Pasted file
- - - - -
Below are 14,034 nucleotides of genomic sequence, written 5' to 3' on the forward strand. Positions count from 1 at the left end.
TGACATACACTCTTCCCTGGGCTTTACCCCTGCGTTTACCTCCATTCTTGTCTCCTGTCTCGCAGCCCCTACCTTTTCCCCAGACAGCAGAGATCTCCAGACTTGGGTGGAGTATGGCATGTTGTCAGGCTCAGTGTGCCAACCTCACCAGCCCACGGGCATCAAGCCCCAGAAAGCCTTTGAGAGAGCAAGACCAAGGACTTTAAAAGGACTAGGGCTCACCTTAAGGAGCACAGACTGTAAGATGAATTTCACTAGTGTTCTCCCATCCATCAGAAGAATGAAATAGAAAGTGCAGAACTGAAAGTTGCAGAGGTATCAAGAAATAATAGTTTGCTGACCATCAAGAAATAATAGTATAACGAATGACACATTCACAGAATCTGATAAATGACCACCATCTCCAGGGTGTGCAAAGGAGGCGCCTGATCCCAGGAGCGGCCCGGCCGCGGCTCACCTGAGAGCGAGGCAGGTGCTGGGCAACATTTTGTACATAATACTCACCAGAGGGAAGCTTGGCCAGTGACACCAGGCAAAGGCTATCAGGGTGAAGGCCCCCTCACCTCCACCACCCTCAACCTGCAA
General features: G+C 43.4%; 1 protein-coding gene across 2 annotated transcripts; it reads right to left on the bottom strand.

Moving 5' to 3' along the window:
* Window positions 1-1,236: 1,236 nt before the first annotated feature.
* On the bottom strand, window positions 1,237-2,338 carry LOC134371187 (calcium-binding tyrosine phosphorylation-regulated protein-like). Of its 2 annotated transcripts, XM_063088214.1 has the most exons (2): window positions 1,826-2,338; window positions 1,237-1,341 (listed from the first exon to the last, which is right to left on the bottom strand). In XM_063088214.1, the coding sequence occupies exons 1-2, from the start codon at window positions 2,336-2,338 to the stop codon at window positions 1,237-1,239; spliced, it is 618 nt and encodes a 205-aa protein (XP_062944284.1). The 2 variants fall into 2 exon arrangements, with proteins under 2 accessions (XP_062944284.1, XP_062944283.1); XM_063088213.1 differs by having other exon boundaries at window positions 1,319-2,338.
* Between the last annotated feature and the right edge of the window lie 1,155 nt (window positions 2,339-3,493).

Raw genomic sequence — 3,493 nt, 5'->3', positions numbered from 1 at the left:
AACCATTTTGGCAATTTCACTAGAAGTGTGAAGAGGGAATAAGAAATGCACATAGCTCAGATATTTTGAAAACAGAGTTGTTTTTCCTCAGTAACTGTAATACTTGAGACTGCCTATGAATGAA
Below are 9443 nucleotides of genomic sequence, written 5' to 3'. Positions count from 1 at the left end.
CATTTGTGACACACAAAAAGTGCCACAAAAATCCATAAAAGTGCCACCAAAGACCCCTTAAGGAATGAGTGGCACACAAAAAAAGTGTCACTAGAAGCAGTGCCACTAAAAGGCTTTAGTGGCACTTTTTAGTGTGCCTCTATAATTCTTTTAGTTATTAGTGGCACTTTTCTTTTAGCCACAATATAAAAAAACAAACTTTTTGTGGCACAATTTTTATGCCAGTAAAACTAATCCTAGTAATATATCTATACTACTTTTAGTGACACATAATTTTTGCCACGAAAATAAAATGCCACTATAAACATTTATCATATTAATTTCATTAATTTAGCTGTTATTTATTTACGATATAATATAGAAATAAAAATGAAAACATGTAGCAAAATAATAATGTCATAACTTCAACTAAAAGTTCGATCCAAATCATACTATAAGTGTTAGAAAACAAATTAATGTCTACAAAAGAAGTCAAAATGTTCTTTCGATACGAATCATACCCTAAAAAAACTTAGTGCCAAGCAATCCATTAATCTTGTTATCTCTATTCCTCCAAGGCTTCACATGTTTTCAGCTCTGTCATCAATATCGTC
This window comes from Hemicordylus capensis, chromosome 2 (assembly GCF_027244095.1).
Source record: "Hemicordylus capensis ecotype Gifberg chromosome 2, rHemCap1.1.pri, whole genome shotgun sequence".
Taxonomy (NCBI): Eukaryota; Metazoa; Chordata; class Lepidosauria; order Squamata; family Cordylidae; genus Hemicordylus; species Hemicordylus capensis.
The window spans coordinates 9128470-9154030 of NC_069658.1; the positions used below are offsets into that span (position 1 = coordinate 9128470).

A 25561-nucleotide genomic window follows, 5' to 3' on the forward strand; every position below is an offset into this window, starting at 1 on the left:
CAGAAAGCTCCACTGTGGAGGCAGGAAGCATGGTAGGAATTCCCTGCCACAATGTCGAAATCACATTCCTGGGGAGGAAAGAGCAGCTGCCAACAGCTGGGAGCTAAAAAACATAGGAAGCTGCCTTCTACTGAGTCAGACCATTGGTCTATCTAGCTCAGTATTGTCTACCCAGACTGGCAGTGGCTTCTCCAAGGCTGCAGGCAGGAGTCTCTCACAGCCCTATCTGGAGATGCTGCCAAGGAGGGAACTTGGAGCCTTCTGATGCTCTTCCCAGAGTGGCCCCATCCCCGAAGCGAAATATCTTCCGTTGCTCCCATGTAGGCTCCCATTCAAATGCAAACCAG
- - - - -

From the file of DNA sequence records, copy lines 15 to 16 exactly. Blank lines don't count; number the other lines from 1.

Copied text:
The window spans coordinates 9128470-9154030 of NC_069658.1; the positions used below are offsets into that span (position 1 = coordinate 9128470).

A 25561-nucleotide genomic window follows, 5' to 3' on the forward strand; every position below is an offset into this window, starting at 1 on the left: